Yesterday's Young GunsTom Faddis of Los Angeles was 17 years old in 1947, the year he and a friend built this '30 Ford roadster, dropped onto Deuce rails and powered by a '40 Mercury full-race flathead engine. This photo was taken in 1951, after Tom had just returned from boot camp. He says that after being out of the states for two years, he lost interest in the Model A and sold it. The new owner had the car for about six months when it was stolen, never to be seen again. "Now at the age of 74," he writes, "I often remember the good time we had building it, racing it, and cruising with other hot rodders."
If you've got photos of you and your hot rod from the '40s, '50s, or '60s, mail them, along with a brief story, to: Yesterday's Young Guns, ROD & CUSTOM, 2400 E. Katella Ave., Anaheim, CA 92806, or E-mail them to firstname.lastname@example.org. Digital images must be jpegs, 300 dpi at 5 inches wide. Please include your address and phone number.
Two Cool New MagsIn the last few years, new hot rod magazines have been popping up like pimples on prom night. We read 'em all and were really impressed by a couple of great new "little-pages" quarterly mags that recently landed on our desk.
Kustoms Illustrated is dedicated exclusively to traditional '40s-, '50s-, and early-'60s-style customs. The first issue is packed with a bunch of beautiful sleds as well as custom event coverage. Editor Luke Karosi says the featured cars will range from mild to wild and may include some modern mechanical components, but he promises to keep it all about traditional-style kemps. Go to the Web site at www.kustomsillustrated.com for the whole story.
Dice, published out of London by Matt Davis and R&C contributor Dean Micetich, has a broader content, covering an equal mix of vintage motorcycles, hot rods, and customs-but all strictly traditional stuff. As Dean put it, "Hot Rods, Kustoms, Gassers, Bobbers, Choppers...etc. No 'dodgey' cars with 'dodgey' paint jobs...you know what I mean?!" Just in case you don't, check out www.dicemagazine.com and see for yourself.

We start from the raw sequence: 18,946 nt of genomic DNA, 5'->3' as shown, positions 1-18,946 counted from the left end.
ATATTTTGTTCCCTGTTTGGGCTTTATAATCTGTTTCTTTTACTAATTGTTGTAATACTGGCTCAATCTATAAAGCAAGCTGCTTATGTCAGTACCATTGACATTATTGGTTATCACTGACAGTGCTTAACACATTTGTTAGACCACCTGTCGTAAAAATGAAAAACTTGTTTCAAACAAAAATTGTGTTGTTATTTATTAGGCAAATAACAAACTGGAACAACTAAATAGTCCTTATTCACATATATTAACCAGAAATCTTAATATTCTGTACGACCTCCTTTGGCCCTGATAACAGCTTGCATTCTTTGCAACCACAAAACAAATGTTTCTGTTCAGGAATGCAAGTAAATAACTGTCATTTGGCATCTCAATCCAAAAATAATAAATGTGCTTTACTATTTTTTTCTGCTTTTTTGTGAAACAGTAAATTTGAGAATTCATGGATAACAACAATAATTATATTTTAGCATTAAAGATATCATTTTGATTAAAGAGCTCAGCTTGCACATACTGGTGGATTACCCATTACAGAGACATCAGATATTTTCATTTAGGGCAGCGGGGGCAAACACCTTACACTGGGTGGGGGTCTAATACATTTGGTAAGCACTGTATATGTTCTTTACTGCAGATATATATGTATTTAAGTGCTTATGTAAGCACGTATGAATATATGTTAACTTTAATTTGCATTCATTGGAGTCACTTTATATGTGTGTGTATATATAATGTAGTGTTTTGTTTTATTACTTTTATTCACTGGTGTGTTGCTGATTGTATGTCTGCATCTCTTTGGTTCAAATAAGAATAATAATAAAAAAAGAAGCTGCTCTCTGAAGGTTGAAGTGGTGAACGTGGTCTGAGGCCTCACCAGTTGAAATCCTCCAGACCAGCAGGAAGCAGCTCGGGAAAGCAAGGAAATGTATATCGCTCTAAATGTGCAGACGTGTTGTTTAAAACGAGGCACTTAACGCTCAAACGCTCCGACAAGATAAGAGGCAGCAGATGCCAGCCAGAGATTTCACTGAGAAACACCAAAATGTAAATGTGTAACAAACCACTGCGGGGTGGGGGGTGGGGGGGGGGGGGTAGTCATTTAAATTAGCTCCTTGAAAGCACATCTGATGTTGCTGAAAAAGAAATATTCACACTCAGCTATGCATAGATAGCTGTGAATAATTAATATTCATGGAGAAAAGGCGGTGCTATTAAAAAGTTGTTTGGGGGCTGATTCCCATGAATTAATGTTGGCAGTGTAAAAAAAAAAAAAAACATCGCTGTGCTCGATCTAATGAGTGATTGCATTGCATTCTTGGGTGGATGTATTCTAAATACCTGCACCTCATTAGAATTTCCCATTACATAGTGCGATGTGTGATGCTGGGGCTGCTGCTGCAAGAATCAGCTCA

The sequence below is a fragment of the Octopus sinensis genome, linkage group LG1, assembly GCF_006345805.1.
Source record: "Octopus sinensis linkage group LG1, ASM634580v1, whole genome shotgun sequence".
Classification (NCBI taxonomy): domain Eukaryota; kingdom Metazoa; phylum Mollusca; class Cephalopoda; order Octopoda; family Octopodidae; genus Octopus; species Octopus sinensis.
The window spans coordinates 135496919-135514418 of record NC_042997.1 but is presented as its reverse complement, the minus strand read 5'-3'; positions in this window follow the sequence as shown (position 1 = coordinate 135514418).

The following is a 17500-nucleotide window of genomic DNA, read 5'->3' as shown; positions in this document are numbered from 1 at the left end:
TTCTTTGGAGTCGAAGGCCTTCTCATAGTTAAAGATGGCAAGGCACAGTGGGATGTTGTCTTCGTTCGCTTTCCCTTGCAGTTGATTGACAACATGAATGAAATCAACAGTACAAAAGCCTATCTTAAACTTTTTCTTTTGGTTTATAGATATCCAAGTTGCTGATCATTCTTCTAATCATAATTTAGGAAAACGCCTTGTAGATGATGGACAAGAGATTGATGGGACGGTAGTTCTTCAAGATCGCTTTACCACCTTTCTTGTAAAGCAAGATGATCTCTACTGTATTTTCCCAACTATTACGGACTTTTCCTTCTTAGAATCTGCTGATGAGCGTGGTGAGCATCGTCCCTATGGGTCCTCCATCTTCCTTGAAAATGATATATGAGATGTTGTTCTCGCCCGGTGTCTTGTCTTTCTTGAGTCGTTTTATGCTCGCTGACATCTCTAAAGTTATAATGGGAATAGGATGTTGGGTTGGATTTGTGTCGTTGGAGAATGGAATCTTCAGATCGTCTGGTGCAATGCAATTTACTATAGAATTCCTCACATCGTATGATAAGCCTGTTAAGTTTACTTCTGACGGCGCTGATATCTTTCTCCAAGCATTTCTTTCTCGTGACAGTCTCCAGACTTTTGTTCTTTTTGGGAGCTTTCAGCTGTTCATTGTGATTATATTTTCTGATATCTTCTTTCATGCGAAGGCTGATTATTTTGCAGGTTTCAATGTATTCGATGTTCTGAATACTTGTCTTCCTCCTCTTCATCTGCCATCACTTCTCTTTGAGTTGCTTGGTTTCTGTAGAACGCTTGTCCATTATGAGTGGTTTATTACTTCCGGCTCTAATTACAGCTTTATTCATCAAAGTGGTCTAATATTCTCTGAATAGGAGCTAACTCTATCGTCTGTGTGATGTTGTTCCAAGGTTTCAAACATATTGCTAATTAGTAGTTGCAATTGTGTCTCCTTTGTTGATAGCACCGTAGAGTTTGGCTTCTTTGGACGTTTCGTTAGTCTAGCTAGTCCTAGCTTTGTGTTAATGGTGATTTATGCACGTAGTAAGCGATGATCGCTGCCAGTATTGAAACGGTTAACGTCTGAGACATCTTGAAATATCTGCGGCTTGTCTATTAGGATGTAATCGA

And if we hear about anybody buying these magazines instead of R&C, we're gonna be ticked!
Goodguys Goes for EleganceJohn D'Agostino's '41 Packard was the winner of the Custom d'Elegance award at the Goodguys All-American Get-Together in Pleasanton, California, in March. You saw the original concept drawing in Roddin' Around back in the April issue and a photo of the finished car in our Grand National Roadster Show coverage in July. The Packard, nicknamed Gable, was built by Oz Welch at Oz's Kustoms and is the third one of D'Agostino's custom to win Goodguys' coveted Cd'E award. Good job John.
One week later in Del Mar, California, Caryn Burch was presented with the Goodguys Street Rod d'Elegance trophy for her beautiful '37 Ford coupe. The coupe, which won the Rod category at the GNRS this year, was designed by Chris Ito and Chip Foose and built by Alan Johnson of Johnson's Hot Rod Shop. It features a 502ci Chevy big-block. Unlike other Goodguys awards, there is no prerequisite that Street Rod d'Elegance winners be driven, but Caryn, from Parker, Texas, says she got into street rods in order have fun and drive.
It's Heritage Hot Rods NowAfter more than 18 years of manufacturing high-end fiberglass street rods, Heritage A&F has changed its name to Heritage Hot Rods, LLC. Previous owners David and Vicki Gossett sold the company at the beginning of the year in order to devote more time to creating complete show-competitive vehicles. The Gossetts' new company, Davviki, Ltd. will continue to work closely with Heritage Hot Rods creating classic car body and chassis assemblies, 1/4-scale gas and electric cars known as "Ride-Ons", a line of adult-size Go-Kart bodies, and custom automotive furniture. Look for Heritage Hot Rods and Davviki at major shows this season, or visit them on the Web at www.heritagehotrods.com and www.davviki.com.